- Most veggies, especially those that could wilt (such as leafy greens, carrots, cucumbers, and broccoli) should go in the high humidity drawer of the fridge.
- Most fruits, as well as vegetables that tend to rot (such as mushrooms and peppers), should go in the low humidity drawer of the fridge.
- Some fruits (such as bananas, apples, pears, stone fruits, and avocados) release ethylene gas as they ripen, making other nearby produce ripen, and potentially spoil, faster. Store these away from other produce.
- Wait to wash berries, cherries, and grapes until you’re ready to eat them to prevent mold.
- Some produce, such as potatoes, eggplant, winter squash, onions, and garlic, should be stored in a cool, dry, dark, and well-ventilated place.
- Make sure you are properly storing food in your refrigerator.
- The refrigerator door is the warmest part of the fridge. You can store condiments there, but it is not recommended to store milk or eggs in the door.
- The lower shelves are the coldest part of the fridge. Store meat, poultry, and fish here.
- Refrigerators should be set to maintain a temperature of 40 °F or below.
- Store grains in airtight containers and label the container with the contents and the date.
- Befriend your freezer and visit it often. Freeze food such as bread, sliced fruit, meat, or leftovers that you know won’t be eaten in time. Label with the contents and the date.
- Produce that is past its prime, as well as odds and ends of ingredients and leftovers, may still be fine for cooking. Repurpose these ingredients in soups, casseroles, stir fries, frittatas, sauces, baked goods, pancakes, or smoothies. You’ll avoid wasting these items and may even create a new favorite dish.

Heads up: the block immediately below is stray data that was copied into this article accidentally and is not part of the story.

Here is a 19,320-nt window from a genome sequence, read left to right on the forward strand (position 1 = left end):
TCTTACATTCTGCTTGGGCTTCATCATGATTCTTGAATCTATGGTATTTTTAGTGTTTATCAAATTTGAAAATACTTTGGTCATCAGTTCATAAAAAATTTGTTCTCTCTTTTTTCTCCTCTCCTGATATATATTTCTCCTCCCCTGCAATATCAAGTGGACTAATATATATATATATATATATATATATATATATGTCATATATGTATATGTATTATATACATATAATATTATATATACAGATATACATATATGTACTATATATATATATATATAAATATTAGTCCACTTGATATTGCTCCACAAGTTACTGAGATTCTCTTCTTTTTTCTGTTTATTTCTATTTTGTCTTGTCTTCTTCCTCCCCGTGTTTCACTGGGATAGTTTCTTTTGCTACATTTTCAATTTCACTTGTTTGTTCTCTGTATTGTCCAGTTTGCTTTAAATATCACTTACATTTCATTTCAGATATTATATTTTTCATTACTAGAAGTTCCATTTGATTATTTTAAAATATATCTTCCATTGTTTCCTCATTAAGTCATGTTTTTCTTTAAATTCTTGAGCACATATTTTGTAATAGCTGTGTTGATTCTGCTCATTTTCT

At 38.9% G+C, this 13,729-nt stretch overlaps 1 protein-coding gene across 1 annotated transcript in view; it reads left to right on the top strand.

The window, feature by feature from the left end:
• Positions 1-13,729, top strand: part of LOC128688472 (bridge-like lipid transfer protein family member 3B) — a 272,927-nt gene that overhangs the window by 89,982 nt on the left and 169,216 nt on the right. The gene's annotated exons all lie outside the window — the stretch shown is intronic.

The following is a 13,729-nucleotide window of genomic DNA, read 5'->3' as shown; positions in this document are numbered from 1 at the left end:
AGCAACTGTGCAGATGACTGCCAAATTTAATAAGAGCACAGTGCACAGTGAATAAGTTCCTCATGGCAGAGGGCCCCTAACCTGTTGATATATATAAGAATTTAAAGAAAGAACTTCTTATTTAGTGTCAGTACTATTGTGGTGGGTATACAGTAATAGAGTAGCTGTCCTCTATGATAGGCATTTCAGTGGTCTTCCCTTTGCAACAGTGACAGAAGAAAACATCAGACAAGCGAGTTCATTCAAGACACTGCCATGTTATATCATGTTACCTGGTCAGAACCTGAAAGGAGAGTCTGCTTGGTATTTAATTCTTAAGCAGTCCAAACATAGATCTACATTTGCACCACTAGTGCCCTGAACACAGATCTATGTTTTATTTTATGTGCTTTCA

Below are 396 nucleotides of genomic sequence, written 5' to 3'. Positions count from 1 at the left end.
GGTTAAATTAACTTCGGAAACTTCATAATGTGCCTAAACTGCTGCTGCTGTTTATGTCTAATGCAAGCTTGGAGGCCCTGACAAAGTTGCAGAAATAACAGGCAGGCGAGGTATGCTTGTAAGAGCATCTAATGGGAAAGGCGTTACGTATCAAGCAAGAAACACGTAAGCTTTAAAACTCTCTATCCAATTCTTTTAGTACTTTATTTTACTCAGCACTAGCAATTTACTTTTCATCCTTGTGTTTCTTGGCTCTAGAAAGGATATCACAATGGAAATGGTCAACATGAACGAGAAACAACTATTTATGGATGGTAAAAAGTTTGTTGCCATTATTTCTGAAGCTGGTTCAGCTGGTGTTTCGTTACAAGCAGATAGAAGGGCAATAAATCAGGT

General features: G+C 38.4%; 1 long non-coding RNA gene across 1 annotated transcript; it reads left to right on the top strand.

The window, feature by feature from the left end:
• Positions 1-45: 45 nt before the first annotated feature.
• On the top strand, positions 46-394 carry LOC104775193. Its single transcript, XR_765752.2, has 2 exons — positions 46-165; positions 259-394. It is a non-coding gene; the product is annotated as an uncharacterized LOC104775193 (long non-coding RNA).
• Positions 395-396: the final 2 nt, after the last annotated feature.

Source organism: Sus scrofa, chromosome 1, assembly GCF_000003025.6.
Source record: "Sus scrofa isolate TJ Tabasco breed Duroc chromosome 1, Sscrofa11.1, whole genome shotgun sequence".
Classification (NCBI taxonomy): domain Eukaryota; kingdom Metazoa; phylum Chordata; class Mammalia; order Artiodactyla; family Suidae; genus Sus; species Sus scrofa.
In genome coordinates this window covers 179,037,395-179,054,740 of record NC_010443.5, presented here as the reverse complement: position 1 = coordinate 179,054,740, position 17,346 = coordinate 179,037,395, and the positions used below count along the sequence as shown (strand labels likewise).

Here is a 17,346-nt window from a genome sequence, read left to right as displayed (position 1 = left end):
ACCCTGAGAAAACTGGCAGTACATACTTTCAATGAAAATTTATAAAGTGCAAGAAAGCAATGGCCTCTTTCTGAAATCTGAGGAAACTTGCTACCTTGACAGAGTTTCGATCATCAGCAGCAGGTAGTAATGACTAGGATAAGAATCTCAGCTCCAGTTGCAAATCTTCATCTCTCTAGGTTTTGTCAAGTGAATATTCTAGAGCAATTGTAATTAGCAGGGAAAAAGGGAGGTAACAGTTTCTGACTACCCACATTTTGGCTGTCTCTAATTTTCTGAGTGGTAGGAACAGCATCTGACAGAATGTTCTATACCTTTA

- If safe and healthy, use the edible parts of food that you normally do not eat. For example, stale bread can be used to make croutons, beet greens can be sautéed for a delicious side dish, and vegetable scraps can be used for soup stock.
- Learn the difference between “sell-by,” “use-by,” “best-by,” and expiration dates.
- Aim to cook and serve the right portions for the number of people you are feeding.
- Freeze, pickle, dehydrate, can, or make jam/jelly from surplus fruits and vegetables - especially abundant seasonal produce.
- Don’t leave perishable food at room temperature for more than two hours.
- Refrigerate or freeze any leftovers in small, clear, labeled containers with a date.
The Food: Too Good to Waste Toolkit will help you figure out how much food is really going to waste in your home and what you can do to waste less. By making small shifts in how you shop for, prepare, and store food, you can save time and money. It can also keep the valuable resources used to produce and distribute food from going to waste!
Food: Too Good to Waste also contains an Implementation Guide that is designed to teach local governments and community organizations how to implement a Food: Too Good to Waste campaign in their community using the Toolkit.
- Nutritious, safe, and untouched food can be donated to food banks to help those in need.
- Compost food scraps rather than throwing them away. Learn more through this infographic on composting.
U.S. Department of Agriculture (USDA):
U.S. Food and Drug Administration(FDA):
Tips to Reduce Food Waste (including three infographics)
- Tips to reduce food waste
- Understanding date labels on packaged foods
- The impact of food waste
- Imperfect produce
- Estimated from: U.S. EPA, 2018 Wasted Food Report (PDF), 2020.
- Estimated from: U.S. EPA, Documentation for Greenhouse Gas Emission and Energy Factors Used in the Waste Reduction Model (WARM) Organic Materials Chapters (PDF), 2020.